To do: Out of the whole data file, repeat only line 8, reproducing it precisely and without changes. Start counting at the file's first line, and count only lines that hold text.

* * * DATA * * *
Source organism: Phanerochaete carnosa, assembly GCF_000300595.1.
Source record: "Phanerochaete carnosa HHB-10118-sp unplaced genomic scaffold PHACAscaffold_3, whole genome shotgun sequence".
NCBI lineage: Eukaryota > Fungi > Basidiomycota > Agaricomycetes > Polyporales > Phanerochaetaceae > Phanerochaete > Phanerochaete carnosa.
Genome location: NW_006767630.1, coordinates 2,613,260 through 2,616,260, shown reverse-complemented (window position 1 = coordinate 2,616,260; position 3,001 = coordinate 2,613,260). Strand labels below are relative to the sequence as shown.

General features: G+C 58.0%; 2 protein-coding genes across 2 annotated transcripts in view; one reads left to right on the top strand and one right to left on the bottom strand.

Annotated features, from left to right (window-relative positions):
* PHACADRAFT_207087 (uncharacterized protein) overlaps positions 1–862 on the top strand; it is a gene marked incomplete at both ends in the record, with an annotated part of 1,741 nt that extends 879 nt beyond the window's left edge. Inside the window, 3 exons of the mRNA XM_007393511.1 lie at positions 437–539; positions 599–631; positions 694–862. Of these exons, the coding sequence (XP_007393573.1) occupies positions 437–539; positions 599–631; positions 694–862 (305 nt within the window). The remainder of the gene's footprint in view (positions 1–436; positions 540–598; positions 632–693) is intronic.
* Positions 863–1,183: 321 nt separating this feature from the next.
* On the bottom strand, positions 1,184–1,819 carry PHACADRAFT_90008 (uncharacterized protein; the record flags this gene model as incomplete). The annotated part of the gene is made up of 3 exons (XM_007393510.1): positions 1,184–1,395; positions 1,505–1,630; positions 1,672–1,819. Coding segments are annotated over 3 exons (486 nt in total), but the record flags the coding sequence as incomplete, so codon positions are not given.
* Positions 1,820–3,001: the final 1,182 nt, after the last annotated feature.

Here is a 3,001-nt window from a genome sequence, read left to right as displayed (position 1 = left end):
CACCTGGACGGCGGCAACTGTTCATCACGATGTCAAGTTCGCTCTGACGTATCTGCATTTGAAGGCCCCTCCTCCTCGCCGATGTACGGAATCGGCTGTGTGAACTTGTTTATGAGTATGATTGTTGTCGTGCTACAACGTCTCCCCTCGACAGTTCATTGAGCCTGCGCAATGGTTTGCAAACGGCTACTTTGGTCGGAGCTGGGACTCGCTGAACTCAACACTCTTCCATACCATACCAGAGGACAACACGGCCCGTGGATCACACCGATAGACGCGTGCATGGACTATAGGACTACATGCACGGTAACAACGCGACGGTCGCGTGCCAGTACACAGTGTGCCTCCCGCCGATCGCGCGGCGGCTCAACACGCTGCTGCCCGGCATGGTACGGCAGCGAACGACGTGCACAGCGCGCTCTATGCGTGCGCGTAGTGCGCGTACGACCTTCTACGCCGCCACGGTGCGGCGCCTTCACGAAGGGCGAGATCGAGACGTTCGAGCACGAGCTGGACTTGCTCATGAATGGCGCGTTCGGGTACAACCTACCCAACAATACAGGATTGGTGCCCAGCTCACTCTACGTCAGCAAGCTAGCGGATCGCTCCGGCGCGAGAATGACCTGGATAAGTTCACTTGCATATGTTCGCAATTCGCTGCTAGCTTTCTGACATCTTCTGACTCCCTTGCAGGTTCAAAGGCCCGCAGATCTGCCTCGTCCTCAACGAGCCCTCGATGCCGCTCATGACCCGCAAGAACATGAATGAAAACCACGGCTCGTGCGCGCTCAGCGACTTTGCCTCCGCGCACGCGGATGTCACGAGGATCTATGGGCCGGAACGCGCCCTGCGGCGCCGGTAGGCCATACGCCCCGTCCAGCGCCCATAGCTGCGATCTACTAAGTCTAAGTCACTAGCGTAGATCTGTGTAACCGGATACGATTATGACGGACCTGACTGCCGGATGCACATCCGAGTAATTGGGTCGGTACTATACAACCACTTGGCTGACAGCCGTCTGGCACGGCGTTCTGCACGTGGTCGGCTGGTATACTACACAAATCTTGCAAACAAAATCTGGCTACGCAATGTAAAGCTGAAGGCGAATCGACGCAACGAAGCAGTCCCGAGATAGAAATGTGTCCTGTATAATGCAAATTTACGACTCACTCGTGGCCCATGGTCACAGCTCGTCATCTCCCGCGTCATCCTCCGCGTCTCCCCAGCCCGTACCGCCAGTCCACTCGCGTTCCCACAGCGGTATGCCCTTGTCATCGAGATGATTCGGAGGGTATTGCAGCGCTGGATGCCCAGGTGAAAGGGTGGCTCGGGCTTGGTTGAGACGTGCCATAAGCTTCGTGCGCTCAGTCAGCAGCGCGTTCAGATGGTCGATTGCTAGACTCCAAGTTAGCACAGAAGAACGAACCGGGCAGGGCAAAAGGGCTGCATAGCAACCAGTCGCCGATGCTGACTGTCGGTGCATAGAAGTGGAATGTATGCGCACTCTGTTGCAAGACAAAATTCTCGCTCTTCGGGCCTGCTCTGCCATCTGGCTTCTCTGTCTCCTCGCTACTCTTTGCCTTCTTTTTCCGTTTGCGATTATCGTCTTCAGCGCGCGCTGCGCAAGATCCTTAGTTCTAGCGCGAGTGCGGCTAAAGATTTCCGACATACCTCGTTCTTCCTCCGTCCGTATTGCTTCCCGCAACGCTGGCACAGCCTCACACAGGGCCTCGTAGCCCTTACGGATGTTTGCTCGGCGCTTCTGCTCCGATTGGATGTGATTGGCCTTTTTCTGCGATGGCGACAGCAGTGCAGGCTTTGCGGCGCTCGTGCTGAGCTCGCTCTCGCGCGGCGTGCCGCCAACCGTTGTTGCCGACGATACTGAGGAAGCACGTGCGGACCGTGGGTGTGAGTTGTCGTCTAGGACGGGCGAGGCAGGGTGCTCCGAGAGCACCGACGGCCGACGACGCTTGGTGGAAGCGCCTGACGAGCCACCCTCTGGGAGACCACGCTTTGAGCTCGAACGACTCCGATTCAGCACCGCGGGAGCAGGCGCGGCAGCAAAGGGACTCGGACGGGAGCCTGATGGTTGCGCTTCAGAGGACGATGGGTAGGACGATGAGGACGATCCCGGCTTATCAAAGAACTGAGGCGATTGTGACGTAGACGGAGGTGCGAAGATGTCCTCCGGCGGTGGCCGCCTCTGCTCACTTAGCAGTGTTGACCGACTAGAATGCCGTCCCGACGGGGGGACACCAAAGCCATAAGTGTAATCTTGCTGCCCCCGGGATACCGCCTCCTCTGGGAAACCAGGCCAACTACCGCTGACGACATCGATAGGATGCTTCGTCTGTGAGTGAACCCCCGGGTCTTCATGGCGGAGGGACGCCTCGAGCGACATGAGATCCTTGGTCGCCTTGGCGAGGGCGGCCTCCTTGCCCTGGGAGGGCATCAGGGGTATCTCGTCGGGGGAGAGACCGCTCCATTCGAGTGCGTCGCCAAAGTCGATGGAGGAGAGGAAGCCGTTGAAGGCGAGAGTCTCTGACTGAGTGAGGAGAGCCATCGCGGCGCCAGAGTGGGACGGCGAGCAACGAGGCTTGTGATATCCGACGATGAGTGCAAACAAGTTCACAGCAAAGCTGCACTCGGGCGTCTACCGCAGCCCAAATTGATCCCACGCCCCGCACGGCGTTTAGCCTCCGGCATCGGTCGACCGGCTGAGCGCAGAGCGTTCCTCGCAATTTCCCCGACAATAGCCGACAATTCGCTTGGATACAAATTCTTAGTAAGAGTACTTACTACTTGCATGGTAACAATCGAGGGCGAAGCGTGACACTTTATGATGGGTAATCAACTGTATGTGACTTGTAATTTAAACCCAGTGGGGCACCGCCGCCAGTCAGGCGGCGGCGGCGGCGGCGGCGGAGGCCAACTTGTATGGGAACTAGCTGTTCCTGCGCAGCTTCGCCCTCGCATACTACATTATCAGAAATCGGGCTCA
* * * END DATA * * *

* Positions 863–1,183: 321 nt separating this feature from the next.